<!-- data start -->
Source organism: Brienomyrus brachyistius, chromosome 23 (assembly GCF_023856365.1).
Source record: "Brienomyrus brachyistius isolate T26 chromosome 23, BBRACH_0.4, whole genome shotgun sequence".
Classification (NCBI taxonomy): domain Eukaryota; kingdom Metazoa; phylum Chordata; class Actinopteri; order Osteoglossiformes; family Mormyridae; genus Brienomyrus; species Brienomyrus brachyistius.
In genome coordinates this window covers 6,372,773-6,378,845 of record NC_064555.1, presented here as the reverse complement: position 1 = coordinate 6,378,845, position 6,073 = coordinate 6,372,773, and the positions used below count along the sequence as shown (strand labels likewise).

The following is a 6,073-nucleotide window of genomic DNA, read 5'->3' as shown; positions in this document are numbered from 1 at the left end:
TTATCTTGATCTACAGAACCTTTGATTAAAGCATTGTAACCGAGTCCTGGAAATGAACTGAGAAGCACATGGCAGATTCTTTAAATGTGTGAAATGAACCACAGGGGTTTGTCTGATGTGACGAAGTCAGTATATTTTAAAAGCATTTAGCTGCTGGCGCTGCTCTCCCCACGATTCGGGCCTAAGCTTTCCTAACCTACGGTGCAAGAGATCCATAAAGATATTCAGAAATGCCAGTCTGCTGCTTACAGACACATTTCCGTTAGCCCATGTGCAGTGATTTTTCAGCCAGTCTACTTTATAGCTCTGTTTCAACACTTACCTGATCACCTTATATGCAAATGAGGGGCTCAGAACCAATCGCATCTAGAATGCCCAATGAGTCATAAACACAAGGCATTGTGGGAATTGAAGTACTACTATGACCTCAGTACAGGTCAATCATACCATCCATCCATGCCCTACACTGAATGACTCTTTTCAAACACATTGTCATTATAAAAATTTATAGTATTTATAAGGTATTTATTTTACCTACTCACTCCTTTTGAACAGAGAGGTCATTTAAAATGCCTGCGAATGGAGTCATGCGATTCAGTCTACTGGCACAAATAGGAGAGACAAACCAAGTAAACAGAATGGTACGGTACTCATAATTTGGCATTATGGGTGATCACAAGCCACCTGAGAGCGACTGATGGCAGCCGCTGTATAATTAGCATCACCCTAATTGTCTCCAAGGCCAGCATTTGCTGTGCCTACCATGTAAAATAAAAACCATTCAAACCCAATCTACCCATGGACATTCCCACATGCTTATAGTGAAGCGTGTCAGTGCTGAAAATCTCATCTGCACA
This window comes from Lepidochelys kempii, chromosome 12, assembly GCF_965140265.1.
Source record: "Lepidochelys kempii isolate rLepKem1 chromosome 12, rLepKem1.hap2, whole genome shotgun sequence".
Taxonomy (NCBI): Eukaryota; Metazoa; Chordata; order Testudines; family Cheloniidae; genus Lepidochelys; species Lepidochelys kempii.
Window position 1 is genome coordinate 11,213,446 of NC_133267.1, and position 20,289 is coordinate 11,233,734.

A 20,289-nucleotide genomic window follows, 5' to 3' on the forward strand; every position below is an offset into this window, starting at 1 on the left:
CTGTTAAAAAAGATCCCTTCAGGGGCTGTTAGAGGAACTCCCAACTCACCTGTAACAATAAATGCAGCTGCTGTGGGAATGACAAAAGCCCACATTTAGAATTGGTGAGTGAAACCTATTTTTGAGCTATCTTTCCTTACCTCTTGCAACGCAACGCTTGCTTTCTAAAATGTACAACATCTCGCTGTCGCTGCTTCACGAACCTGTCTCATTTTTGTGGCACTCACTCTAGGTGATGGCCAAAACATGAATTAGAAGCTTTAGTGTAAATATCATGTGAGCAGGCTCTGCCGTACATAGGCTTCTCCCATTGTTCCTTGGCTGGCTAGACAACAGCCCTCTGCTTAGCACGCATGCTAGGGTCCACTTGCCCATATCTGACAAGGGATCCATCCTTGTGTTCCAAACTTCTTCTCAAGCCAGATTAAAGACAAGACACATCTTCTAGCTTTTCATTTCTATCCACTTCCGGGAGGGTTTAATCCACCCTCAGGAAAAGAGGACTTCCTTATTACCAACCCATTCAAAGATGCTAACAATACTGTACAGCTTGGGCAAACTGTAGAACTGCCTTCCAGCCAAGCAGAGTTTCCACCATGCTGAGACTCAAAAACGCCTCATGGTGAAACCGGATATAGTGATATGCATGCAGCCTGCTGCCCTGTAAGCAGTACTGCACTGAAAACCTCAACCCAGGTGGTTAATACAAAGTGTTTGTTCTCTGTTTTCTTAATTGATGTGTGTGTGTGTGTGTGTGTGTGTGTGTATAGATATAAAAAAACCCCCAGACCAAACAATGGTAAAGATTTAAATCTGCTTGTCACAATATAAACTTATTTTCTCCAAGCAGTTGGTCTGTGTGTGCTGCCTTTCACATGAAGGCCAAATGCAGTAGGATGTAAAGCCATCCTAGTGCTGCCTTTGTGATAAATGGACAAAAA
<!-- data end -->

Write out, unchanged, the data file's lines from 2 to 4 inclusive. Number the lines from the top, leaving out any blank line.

Source record: "Brienomyrus brachyistius isolate T26 chromosome 23, BBRACH_0.4, whole genome shotgun sequence".
Classification (NCBI taxonomy): domain Eukaryota; kingdom Metazoa; phylum Chordata; class Actinopteri; order Osteoglossiformes; family Mormyridae; genus Brienomyrus; species Brienomyrus brachyistius.
In genome coordinates this window covers 6,372,773-6,378,845 of record NC_064555.1, presented here as the reverse complement: position 1 = coordinate 6,378,845, position 6,073 = coordinate 6,372,773, and the positions used below count along the sequence as shown (strand labels likewise).